Retirement Age

By Mike Bischoff, CFP

Retirement Age
When planning for your retirement, age is an important factor. Do
you want to retire in your 50s or 60s? There are many things to
consider. These are some items I would advise you to include in
making your decision.


Planning Before Having Kids

  • Max out on saving while you can. Childcare, kid’s activities, and

college costs can cause the best-laid plans get thrown to the wind
later on. Before that happens, individuals need to POWER SAVE.

  •  Optimize on future tax saving by using a Roth IRA, a Roth 401k, and a

Health Saving Account (HSA). Roth contributions are funded with after-tax
dollars and, even better, HSA contributions are never taxed if used for health
care costs including future premiums.

  •  Time to stock up. As young savers, you need to ramp up exposure to

growth-oriented equities and dial back on the cash.


Juggling College and Retirement

  • Look for creative solutions. Educate your kids on the different costs of

colleges and suggest limiting their choices to more affordable schools or have
them take on some loans.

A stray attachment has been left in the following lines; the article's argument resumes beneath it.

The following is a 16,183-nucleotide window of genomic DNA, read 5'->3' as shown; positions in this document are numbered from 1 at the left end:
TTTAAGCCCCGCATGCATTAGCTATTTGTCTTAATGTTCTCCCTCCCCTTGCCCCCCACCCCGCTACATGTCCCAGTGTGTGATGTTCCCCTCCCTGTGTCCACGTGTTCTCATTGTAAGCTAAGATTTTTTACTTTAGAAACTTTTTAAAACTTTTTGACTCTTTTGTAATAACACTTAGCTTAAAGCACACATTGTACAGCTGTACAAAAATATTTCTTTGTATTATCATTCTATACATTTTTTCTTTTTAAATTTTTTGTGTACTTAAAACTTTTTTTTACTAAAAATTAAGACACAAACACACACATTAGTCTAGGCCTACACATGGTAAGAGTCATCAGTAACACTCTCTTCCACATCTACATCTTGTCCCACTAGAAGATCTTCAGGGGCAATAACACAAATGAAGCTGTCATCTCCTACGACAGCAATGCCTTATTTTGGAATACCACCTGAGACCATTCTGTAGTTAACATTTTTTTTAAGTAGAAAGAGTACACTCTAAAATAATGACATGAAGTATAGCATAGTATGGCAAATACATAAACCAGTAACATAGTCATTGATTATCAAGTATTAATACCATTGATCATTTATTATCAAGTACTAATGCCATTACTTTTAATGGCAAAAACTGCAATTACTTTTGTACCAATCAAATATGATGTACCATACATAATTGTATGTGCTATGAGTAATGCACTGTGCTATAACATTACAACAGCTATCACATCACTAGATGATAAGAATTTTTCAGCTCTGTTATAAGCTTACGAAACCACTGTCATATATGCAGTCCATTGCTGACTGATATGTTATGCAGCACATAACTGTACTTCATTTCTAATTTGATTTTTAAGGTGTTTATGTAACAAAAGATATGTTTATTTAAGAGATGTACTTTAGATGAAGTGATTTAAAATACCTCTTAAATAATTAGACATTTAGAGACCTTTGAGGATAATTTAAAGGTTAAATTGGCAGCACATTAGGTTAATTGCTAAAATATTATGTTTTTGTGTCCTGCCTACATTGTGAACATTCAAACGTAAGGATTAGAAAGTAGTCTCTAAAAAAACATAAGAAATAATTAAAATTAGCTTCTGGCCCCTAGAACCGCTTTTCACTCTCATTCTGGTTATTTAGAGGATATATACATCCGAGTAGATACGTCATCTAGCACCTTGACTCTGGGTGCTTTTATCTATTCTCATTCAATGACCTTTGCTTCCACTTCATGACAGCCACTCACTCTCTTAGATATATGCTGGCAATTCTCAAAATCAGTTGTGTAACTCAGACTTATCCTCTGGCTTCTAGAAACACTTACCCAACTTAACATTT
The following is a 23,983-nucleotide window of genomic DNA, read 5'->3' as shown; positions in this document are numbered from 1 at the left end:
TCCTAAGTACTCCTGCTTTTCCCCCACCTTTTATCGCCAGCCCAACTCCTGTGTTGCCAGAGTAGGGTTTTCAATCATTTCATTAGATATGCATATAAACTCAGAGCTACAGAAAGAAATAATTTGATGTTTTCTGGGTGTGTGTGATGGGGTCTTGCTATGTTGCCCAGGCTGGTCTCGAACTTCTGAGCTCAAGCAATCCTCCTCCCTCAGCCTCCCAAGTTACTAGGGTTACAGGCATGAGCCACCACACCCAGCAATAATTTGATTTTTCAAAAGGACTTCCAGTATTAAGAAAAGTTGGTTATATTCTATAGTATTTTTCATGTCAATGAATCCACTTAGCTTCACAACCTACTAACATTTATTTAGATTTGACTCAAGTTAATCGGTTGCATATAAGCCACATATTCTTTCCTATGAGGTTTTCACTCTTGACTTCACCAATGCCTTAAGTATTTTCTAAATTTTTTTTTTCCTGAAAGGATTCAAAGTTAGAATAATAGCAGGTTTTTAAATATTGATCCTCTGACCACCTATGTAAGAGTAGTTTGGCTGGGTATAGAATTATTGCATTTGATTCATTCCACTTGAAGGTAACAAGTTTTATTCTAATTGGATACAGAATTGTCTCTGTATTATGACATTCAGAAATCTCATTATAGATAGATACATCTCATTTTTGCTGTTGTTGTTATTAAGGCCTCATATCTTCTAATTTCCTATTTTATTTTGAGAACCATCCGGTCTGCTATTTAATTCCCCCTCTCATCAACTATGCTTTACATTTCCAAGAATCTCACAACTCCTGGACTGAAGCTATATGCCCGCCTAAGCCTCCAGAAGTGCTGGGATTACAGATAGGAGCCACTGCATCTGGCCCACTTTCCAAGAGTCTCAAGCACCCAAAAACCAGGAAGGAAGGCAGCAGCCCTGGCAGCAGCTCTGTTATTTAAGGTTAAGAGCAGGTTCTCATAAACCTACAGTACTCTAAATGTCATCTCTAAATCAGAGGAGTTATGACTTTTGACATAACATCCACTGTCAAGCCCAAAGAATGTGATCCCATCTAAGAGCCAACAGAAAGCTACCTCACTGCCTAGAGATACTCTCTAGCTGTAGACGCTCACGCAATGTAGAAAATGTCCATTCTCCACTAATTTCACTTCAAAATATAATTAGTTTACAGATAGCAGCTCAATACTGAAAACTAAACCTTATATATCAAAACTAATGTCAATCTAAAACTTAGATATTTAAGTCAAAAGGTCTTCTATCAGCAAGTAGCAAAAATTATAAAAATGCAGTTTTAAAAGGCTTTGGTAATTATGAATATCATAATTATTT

•  Make full use of catch-up contributions. A common mistake is to take money

out of retirement accounts to pay for college. You should do the opposite and
increase contributions as college expenses start to taper off.

  •  Fix the investment mix. 401k accounts that use target date funds can have

very high internal expenses and tend to become too conservative for someone
in their 50’s.


Closing in on the Prize

  •  Wait to tap into a pension or social security until the full retirement age. Use

cash and savings in order to receive a larger amount. Social security
guarantees a 7% annual increase every year you defer payments, up to age 70.

  • Downsize your home earlier than planned. Whether that’s selling one home,

moving to a townhouse or condo, or
relocating out of the city. Some of
the advantages of downsizing can be
eliminating a mortgage payment,
lowering monthly utility and
maintenance bills, or lowering
property taxes.

  • Scale back on high risk investments. At this point, holding bonds in a

retirement portfolio won’t provide great returns. They are used to dampen
volatility and protect against losses. We suggest closer to a 60% stock and
40% fixed income mix, diversified across many different assets classes.


Each situation is different and can be complex. These decisions may take years to
make and that is why I encourage everyone to have a plan.